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Capriati's Comeback Bid Gets Quashed by Novotna

November 04, 1996|From Staff and Wire Reports

Jana Novotna stopped Jennifer Capriati's bid for her first title since 1993, winning the final five games Sunday to take a 6-4, 3-6, 6-1 victory in the finals of the Ameritech Cup at Chicago.

Novotna, seeded second and the No. 5 player in the world, won her third title of 1996.

Capriati, who captivated the tennis world as a 14-year-old six years ago, returned to the tour this season after two years of personal turmoil that included two stints in drug rehabilitation.

Cheered loudly by a crowd at the University of Illinois-Chicago Pavilion, Capriati, unseeded and ranked 50th, showed she still has the game to return to the tour's elite.

Capriati displayed the strong baseline game and timing on ground strokes that once had her ranked sixth. But she didn't have enough in the final set, losing to Novotna and her chip-and-charge tactics for the third time this year.


Thomas Enqvist, his serve whistling as high as 125 mph, beat French Open champion Yevgeny Kafelnikov 6-2, 6-4, 7-5, to capture the Paris Open for the biggest payday of his career.


New Zealand's Frank Nobilo overcame a four-shot deficit with a six-under-par 66 to win the Sarazen World Open Championship for the second year in a row at Braselton, Ga.

Nobilo overtook third-round leader Scott Hoch with an eight-foot birdie putt on the 13th hole, and stretched the lead to two shots when he sank a five-footer for another birdie at No. 14. His lead swelled to the final margin of four shots when Hoch took a double bogey-six on the 17th.

Nobilo's 72-hole score of 272 bettered by one the tournament record set by Ernie Els in the inaugural Sarazen event two years ago.

"I just played great all day," said Nobilo, who received $342,000 for the victory. "My focus today was brilliant. I hit all the key shots right. I can't believe it was me, that was all."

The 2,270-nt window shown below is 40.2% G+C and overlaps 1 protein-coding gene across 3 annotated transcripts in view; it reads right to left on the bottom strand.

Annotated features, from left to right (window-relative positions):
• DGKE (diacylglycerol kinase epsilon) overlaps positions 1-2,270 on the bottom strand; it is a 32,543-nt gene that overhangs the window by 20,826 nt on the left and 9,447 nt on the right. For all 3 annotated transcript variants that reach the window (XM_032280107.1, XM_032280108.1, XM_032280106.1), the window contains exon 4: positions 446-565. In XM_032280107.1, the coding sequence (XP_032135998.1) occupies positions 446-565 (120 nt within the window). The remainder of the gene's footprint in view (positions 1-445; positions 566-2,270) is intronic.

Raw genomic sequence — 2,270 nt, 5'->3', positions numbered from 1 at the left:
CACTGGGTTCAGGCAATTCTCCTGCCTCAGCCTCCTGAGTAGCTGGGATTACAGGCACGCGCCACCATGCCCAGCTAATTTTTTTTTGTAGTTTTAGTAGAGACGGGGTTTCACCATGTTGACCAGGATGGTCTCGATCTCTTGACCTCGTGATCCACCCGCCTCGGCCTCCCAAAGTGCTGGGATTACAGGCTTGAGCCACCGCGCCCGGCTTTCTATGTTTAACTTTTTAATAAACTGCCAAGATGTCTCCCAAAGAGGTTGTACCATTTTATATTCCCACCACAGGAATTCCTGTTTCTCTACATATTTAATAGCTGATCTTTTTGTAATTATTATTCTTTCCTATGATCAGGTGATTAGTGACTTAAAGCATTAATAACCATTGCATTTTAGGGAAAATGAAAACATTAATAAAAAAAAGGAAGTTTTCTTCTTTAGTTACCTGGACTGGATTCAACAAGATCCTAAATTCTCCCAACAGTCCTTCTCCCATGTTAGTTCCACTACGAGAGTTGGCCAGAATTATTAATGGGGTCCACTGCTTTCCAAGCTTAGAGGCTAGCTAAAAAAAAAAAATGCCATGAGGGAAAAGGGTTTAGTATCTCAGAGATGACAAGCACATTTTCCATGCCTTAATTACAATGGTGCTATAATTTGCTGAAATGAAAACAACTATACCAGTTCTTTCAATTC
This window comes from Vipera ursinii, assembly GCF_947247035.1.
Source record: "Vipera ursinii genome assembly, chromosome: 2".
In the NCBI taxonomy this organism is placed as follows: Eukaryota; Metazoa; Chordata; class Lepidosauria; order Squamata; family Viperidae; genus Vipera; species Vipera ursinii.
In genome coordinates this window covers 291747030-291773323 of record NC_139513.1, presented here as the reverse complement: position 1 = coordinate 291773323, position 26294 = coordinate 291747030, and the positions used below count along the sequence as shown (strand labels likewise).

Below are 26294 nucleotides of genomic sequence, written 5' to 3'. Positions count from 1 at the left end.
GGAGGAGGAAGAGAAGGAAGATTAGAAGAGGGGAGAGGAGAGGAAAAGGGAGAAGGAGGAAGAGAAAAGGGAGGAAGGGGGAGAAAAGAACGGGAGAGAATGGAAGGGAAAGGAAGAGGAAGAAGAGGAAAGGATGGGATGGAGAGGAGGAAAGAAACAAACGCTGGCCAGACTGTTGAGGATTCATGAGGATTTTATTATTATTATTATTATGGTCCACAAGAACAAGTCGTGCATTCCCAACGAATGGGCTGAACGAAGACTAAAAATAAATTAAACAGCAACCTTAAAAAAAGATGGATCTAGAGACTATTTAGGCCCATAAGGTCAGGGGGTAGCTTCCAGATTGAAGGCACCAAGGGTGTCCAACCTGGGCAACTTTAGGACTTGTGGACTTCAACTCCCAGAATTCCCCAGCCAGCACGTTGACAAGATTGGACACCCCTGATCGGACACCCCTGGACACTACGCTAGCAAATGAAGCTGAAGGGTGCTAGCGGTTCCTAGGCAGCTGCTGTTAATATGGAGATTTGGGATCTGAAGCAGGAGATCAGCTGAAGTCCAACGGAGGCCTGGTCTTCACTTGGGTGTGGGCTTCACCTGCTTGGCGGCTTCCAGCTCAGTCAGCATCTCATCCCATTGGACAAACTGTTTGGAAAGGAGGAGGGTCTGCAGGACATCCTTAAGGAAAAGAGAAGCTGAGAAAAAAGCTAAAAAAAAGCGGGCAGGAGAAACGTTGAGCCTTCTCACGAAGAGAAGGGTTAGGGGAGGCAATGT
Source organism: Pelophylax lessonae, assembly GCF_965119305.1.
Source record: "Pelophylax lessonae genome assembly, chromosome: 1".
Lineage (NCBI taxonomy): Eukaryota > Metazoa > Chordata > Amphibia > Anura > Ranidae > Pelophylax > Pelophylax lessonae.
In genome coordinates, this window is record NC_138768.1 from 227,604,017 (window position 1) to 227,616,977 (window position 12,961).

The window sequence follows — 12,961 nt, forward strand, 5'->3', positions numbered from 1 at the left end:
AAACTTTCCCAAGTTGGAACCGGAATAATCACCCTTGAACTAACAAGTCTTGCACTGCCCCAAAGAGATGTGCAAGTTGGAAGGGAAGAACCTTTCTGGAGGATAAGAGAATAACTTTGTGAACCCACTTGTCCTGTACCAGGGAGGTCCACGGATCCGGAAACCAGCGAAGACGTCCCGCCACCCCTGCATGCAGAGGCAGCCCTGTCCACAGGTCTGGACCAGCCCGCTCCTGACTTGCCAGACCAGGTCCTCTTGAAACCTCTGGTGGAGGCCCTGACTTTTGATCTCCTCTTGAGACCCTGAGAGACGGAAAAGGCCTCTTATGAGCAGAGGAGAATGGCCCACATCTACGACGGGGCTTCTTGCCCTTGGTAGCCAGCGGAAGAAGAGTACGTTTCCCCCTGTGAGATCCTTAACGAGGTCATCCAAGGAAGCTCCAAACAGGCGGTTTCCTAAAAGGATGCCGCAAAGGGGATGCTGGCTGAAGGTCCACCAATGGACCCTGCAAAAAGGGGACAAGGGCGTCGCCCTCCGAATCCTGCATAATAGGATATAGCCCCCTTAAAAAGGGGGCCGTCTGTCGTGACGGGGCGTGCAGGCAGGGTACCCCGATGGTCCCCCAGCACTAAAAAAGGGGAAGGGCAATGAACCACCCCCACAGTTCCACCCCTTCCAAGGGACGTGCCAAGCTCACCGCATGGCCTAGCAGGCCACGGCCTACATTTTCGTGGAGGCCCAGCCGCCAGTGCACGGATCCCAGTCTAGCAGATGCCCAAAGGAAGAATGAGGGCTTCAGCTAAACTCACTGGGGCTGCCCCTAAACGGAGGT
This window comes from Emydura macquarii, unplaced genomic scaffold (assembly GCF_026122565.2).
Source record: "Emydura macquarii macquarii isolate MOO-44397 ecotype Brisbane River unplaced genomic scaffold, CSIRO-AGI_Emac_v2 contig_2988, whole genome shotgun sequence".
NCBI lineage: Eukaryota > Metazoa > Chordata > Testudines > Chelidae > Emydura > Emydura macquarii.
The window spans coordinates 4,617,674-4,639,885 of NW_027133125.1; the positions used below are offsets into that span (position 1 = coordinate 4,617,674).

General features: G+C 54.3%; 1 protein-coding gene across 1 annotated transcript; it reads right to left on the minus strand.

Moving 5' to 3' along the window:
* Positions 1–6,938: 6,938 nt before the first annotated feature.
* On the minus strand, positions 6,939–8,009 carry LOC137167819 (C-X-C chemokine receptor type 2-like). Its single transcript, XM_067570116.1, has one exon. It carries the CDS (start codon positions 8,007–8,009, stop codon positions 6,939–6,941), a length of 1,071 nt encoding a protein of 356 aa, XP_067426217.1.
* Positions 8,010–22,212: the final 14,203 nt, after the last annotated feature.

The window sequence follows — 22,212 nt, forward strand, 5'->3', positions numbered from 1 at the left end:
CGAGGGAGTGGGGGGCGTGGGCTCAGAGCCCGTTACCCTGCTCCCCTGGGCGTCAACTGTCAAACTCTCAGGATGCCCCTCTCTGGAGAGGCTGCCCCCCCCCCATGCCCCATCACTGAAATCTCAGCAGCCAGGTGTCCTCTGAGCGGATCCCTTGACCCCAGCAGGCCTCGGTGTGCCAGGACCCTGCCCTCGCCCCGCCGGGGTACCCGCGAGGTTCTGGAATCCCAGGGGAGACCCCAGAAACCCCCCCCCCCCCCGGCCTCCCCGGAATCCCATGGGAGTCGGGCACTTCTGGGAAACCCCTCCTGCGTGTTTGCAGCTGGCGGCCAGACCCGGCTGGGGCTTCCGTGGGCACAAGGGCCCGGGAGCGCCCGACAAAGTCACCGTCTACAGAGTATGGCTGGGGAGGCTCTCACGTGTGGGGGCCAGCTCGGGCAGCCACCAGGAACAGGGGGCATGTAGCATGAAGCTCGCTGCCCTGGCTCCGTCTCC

Hoch earned $205,000 after closing with a 74.

Lee Trevino sank a 35-foot putt for a birdie on the first hole of a five-way playoff--the biggest in Senior PGA Tour history--to win the Emerald Coast Classic at Milton, Fla. Trevino defeated Dave Stockton, Mike Hill, David Graham and Bob Eastwood who each shot par-four on the 398-yard 18th hole during the playoff to win $157,753. Stockton was two strokes ahead and had a chance to win in regulation, but he bogeyed the last two holes to create the tie at three-under par 207 after 54 regulation holes.

Germany's Bernhard Langer won for the first time in 13 months, carding a six-under-par 65 to win the Dunhill Masters by two strokes over South Korean Kang Wook-soon at Hong Kong. . . . Mayumi Hirase birdied the 18th hole and then beat Laura Davies in a sudden-death playoff to win the Toray Queens Cup at Inashiki, Japan. Despite the loss, Davies took the LPGA money lead with earnings of $897,302.


Cal Ripken's competitiveness was never more evident than in a game against the Japanese Central all-star team at Toyko.

His hard slide into second base in the second inning was the key play in the major league all-star team's 4-2 win over the Japanese before a Tokyo Dome crowd of 45,000. The major league all-stars lead the eight-game series two games to one.

In the second inning, Robin Ventura of the White Sox singled and Ripken walked. Tom Pagnozzi of the Cardinals grounded to short, and Ripken's slide into second broke up the double play and forced a bad throw into right field. That allowed Ventura to score the game's first run.

On the play, Ripken injured his right hand when he deflected the throw into right field. On his his next at-bat in the fourth, he hit a solo homer to left.

Jon Miller, the radio voice of the Baltimore Orioles for 14 years, says he is leaving Baltimore to pursue offers from other teams because team officials are not interested in keeping him. Miller's agent, Ron Shapiro, said the decision to leave the Orioles was made last week after talks broke down with the club.

Motor Sports

Jack Sprague won the $720,000 Carquest Auto Parts 420K race at Las Vegas, while Ron Hornaday Jr. won NASCAR Craftsman Truck Series overall title.

Sprague, who had won four previous races on tracks of a mile or longer in 1996, drove his Chevrolet under Ernie Irvan's sputtering Ford on the 147th of 175 laps to take the lead for good. He held off the Ford of Bill Elliott to win by 0.382 of a second--about two truck lengths.

Sprague averaged 120.782 mph, making the 420-kilometer race the fastest in series history.

Hornaday never made a serious bid for his fifth victory of the season. His 10th-place finish, however, wrapped up the overall championship, worth about $200,000.

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